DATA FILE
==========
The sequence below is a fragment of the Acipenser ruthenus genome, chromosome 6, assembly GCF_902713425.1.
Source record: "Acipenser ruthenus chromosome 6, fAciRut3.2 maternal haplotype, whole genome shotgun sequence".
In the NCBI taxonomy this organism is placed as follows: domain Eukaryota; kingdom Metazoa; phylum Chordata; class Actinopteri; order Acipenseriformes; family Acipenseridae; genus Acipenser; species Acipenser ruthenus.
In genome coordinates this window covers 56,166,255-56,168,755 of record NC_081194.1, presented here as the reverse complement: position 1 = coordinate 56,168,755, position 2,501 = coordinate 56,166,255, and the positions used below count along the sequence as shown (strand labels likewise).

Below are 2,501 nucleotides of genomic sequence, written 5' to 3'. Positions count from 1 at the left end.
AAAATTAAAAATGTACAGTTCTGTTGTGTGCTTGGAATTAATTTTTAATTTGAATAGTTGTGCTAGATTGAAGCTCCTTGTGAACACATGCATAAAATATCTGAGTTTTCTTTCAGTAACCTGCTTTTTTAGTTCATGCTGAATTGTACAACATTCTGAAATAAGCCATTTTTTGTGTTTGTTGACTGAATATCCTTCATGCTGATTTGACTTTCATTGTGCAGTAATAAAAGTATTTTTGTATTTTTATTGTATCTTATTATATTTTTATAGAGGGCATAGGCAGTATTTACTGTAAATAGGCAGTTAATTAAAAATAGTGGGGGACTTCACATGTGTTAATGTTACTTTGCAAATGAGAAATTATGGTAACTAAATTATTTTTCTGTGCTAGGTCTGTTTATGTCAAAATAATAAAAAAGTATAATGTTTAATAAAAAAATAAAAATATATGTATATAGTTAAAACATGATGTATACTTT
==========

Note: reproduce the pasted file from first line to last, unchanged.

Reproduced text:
The sequence below is a fragment of the Acipenser ruthenus genome, chromosome 6, assembly GCF_902713425.1.
Source record: "Acipenser ruthenus chromosome 6, fAciRut3.2 maternal haplotype, whole genome shotgun sequence".
In the NCBI taxonomy this organism is placed as follows: domain Eukaryota; kingdom Metazoa; phylum Chordata; class Actinopteri; order Acipenseriformes; family Acipenseridae; genus Acipenser; species Acipenser ruthenus.
In genome coordinates this window covers 56,166,255-56,168,755 of record NC_081194.1, presented here as the reverse complement: position 1 = coordinate 56,168,755, position 2,501 = coordinate 56,166,255, and the positions used below count along the sequence as shown (strand labels likewise).

Below are 2,501 nucleotides of genomic sequence, written 5' to 3'. Positions count from 1 at the left end.
AAAATTAAAAATGTACAGTTCTGTTGTGTGCTTGGAATTAATTTTTAATTTGAATAGTTGTGCTAGATTGAAGCTCCTTGTGAACACATGCATAAAATATCTGAGTTTTCTTTCAGTAACCTGCTTTTTTAGTTCATGCTGAATTGTACAACATTCTGAAATAAGCCATTTTTTGTGTTTGTTGACTGAATATCCTTCATGCTGATTTGACTTTCATTGTGCAGTAATAAAAGTATTTTTGTATTTTTATTGTATCTTATTATATTTTTATAGAGGGCATAGGCAGTATTTACTGTAAATAGGCAGTTAATTAAAAATAGTGGGGGACTTCACATGTGTTAATGTTACTTTGCAAATGAGAAATTATGGTAACTAAATTATTTTTCTGTGCTAGGTCTGTTTATGTCAAAATAATAAAAAAGTATAATGTTTAATAAAAAAATAAAAATATATGTATATAGTTAAAACATGATGTATACTTT